Seven constitutional scholars; conservative Members of Congress such as Sen. Tom Coburn and Rep. Ron Paul; Tea Party Patriots co-founder Mark Meckler; and the national group of state legislators have already determined that a national medical malpractice ”tort reform” bill is clearly unconstitutional. They agree that the Founding Fathers intended for the states to run their own tort law system, each in their own way, and the federal government has no business mandating a ”one-size-fits-all” system. Dr. John Baker, a highly respected conservative scholar, discussed the constitutional issues today on the nationally syndicated “What’s Up” radio program with host Terry Lowry (download podcast here).
Nevertheless, one powerful U.S. House committee chairman continues to push for H.R. 5, the so-called ”HEALTH Act,” which would nationalize medical malpractice litigation. Rep. Fred Upton, chairman of the Energy & Commerce Committee, released a report this week on the committee’s achievements during the first six months of this year. In the report, he enthusiastically supports H.R. 5 as a means of saving billions in federal spending.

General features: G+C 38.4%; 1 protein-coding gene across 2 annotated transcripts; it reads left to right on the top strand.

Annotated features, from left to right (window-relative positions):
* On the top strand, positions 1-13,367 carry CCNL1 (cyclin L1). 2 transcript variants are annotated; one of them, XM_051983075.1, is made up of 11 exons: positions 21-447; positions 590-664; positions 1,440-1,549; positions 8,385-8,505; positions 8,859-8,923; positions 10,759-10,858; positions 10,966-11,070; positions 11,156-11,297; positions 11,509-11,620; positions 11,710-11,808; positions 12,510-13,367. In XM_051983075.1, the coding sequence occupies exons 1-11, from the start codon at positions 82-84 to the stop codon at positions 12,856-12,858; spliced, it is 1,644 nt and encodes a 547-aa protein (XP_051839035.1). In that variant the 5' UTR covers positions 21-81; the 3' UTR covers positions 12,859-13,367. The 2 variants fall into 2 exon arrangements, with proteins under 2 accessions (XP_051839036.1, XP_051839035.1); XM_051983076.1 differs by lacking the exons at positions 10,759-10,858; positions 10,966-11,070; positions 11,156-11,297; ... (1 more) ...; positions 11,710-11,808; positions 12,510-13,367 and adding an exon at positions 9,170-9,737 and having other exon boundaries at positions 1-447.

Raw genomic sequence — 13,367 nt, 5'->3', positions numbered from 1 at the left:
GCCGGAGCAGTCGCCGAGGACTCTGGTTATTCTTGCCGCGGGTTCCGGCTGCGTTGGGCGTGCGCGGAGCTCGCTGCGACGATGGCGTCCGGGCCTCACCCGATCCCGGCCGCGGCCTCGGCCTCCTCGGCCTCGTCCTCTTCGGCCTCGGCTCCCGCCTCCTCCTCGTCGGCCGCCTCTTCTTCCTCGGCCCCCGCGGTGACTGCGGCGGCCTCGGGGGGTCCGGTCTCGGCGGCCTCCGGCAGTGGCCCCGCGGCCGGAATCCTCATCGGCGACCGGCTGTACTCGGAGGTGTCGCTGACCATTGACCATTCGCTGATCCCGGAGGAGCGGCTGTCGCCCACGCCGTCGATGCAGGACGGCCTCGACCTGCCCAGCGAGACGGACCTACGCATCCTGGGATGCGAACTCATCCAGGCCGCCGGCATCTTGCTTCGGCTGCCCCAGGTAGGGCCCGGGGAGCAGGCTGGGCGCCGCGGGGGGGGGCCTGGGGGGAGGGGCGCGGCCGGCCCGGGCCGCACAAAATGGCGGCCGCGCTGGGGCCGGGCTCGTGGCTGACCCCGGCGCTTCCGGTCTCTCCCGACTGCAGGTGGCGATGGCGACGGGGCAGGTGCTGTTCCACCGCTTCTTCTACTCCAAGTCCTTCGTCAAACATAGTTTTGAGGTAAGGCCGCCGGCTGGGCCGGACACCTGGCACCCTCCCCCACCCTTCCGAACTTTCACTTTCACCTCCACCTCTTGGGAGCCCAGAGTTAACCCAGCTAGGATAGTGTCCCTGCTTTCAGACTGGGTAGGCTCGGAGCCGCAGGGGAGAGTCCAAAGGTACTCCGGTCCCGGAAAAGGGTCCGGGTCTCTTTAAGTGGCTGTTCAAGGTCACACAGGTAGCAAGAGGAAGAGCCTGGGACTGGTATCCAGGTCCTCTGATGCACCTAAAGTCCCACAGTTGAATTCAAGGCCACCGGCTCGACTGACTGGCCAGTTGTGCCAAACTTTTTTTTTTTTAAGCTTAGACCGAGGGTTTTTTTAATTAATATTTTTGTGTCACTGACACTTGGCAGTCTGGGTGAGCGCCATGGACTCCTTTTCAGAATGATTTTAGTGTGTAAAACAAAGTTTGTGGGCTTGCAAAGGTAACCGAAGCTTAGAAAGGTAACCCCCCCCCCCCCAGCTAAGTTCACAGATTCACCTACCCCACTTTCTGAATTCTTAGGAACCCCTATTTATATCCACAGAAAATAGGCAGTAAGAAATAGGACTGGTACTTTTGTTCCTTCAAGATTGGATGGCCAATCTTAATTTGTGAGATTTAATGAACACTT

Setting aside the dubious math used to arrive at that conclusion, it’s amazing to me that a Republican in such a senior position would so clearly ignore the unconstitutionality of the bill. He might as well have proposed a federal sales tax on the sale of handguns and newspapers. Maybe someone in House Republican leadership can explain the meaning of the word “unconstitutional” to him. For the bill to pass the House now would be nothing but an exercise in raw, naked political power by the same medical associations who conspired to give us ObamaCare last year. Why would a Republican committee chairman back their special interest bill?